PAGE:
Saturday, May 26, 2018

Changes bring forth speedy America's Cup

When the high-tech catamarans hit the water of San Francisco Bay for today's start of the America's Cup, don't expect the same deck-to-deck racing and nail-biting finishes to which sailing fans have grown accustomed.

"The America's Cup has always been about innovation and design," said St. Petersburg's Ed Baird, who led the Swiss team, Alinghi, to victory in the 2007 America's Cup. "That's how it started, with the U.K. saying to the U.S., 'Hey, we can build a better boat than you can.' "

But this 34th meeting of the world's top sailors will be nothing like the iconic Cup races fans have seen before. When Baird sailed with Team New Zealand in 1995 and Alinghi two years later, the International America's Cup Class boats were roughly 80 feet long and had an average speed of about 10 knots (11.5 mph).

"If you had a 1 percent advantage over the other boat, it was enough to go a little faster," he said. "But that was not enough to keep the other boat from maneuvering to try to regain the lead. That's what made it exciting."

But the AC72 boats competing this year are catamarans, inherently faster than monohulls. These speedsters don't have traditional sails — they have fixed wings — and the boats rise out of the water and fly across the surface on hydrofoils at speeds of nearly 50 mph.

"In the past, the technological improvements have been mostly incremental, so no team ever got a huge advantage," Baird said. "The boats were evenly matched, which is why tactics played such an important role."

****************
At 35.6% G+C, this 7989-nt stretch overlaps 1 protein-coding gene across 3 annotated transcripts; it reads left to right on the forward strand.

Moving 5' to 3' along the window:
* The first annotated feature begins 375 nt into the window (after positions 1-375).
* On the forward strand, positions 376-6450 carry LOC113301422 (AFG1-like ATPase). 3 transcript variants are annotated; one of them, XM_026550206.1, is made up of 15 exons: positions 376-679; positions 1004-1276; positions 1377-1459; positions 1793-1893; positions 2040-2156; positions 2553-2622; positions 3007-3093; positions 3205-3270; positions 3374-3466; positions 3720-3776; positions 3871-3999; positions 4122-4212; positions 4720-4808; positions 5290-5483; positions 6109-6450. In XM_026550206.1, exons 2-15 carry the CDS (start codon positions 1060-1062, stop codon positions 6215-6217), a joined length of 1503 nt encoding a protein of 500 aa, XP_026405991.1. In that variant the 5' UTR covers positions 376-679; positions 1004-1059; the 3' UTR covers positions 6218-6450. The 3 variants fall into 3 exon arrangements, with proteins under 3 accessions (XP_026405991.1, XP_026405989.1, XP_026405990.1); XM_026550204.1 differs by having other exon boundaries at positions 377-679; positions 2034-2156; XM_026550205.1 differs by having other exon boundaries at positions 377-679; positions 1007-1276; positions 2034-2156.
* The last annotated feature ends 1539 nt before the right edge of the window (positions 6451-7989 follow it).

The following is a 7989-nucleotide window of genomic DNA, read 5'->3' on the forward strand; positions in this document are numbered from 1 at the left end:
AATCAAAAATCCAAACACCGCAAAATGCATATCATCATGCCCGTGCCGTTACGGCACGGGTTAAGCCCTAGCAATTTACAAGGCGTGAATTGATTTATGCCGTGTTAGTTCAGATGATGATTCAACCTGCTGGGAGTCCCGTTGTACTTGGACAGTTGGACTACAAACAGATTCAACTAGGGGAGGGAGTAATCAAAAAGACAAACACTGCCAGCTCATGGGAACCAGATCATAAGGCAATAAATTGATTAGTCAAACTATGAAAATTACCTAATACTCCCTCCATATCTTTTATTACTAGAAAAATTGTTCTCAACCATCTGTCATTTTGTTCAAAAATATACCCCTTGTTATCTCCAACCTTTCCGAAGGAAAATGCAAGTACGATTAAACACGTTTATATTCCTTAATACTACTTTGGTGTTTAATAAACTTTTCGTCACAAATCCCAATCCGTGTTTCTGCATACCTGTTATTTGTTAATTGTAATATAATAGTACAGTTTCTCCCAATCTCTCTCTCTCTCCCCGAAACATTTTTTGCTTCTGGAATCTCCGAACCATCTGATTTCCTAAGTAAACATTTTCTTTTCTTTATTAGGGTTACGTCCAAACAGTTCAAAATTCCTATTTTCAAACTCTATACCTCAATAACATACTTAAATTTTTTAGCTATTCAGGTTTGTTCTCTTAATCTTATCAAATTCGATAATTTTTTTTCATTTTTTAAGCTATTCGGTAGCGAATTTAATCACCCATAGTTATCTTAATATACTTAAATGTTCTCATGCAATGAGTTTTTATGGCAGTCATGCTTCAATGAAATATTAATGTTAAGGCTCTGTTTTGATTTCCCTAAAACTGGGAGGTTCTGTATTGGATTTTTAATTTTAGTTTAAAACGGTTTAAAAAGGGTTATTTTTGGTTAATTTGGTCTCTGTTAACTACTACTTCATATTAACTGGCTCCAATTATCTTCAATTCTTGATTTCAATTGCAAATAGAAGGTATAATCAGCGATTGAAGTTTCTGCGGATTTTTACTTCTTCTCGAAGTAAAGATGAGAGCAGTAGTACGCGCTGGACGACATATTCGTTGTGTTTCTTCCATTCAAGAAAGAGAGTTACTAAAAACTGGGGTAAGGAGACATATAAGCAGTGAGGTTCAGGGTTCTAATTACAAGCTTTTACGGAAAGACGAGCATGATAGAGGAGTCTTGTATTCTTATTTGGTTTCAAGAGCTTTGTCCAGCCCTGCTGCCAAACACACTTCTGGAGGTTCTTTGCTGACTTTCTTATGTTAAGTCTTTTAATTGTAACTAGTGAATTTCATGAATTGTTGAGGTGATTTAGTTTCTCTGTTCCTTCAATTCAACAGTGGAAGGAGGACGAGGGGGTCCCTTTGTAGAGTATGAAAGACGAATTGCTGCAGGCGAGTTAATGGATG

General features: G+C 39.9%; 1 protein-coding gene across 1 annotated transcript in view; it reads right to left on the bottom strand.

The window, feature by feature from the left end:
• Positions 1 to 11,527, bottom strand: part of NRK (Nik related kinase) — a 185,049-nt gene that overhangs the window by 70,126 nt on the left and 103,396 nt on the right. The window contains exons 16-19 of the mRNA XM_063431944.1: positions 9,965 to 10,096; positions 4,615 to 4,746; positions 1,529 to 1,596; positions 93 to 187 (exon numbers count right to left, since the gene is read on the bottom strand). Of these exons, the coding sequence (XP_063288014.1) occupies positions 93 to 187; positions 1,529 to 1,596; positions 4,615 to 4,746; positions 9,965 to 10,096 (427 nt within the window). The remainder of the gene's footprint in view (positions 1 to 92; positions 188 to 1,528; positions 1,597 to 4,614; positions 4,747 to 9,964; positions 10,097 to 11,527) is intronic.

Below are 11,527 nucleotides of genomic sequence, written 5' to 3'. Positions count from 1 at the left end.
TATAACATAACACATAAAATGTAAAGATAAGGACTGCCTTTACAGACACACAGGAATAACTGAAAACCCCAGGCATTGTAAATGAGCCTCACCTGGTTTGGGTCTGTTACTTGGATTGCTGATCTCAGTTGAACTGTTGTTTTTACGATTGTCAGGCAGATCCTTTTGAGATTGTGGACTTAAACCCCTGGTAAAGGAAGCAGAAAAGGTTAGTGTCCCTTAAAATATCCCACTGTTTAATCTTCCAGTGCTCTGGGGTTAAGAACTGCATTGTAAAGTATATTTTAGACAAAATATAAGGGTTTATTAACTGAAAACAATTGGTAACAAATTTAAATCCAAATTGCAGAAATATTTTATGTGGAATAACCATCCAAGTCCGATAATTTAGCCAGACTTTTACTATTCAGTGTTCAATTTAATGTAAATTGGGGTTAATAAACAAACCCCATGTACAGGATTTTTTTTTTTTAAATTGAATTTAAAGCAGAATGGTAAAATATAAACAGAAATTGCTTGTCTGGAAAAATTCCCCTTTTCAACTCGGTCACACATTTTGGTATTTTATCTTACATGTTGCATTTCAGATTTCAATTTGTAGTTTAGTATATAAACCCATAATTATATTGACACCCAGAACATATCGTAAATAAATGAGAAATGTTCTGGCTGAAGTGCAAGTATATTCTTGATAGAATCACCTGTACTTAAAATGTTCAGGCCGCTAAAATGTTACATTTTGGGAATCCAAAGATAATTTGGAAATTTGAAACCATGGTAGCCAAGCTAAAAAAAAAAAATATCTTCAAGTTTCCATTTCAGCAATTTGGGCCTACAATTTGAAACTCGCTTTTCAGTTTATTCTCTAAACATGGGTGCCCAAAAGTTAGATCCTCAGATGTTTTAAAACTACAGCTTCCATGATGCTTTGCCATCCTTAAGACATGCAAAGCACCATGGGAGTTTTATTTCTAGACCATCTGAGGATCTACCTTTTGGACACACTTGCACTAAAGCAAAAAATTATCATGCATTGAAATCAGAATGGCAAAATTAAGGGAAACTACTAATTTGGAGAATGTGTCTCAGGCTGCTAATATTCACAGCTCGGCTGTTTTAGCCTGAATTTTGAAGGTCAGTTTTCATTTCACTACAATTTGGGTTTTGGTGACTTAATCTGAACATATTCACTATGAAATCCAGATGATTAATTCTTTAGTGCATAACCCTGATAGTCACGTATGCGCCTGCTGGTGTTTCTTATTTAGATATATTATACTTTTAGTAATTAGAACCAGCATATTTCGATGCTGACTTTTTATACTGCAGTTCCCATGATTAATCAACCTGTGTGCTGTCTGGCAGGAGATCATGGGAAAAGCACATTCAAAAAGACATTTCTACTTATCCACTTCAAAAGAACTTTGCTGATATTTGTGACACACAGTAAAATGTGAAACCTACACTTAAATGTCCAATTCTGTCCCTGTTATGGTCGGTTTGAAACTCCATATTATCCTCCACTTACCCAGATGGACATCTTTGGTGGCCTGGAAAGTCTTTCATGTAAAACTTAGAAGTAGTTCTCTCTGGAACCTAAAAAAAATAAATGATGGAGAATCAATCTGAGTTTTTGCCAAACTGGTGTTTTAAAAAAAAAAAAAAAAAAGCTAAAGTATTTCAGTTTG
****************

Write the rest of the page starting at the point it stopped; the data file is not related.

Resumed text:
Baird said there could be a big disparity between the new AC72s, the defender Oracle Team USA and the challenger Emirates Team New Zealand.

"If you have one boat going 30 knots and the other going 40 knots, whichever one gets out in front and rounds the mark first, there will be no catching them," he said. "The race will be won or lost in the first minute."

The race course will be shorter than those in previous Cups, in part to make it easier for spectators on shore to follow the action. And instead of the race running an hour or more, it could be over in 25 minutes.

"A yacht race doesn't have to move fast to be exciting," Baird said. "Just look at golf and baseball. It is the drama, the tension and the pressure that makes those sports fun to watch."

Former Olympic gold medalist Allison Jolly, St. Petersburg's other most famous sailor, said she has mixed feelings about this running of the America's Cup.

"The new technology is very cool," said Jolly, who now coaches sailing at USF St. Petersburg. "But sailors also want to see a good, even matchup.

"If one boat has distinct technological advantage," she added. "This could be a blowout."


Captainís Corner: Redfish bite strong on afternoon high tide

Early morning stops at jetty rock piles have produced excellent action for a variety of species. Snook, redfish and trout are the targets. Free-lining live pilchards against the rocks at the strong part of the tide is your best opportunity for snook,...
Updated: 8 hours ago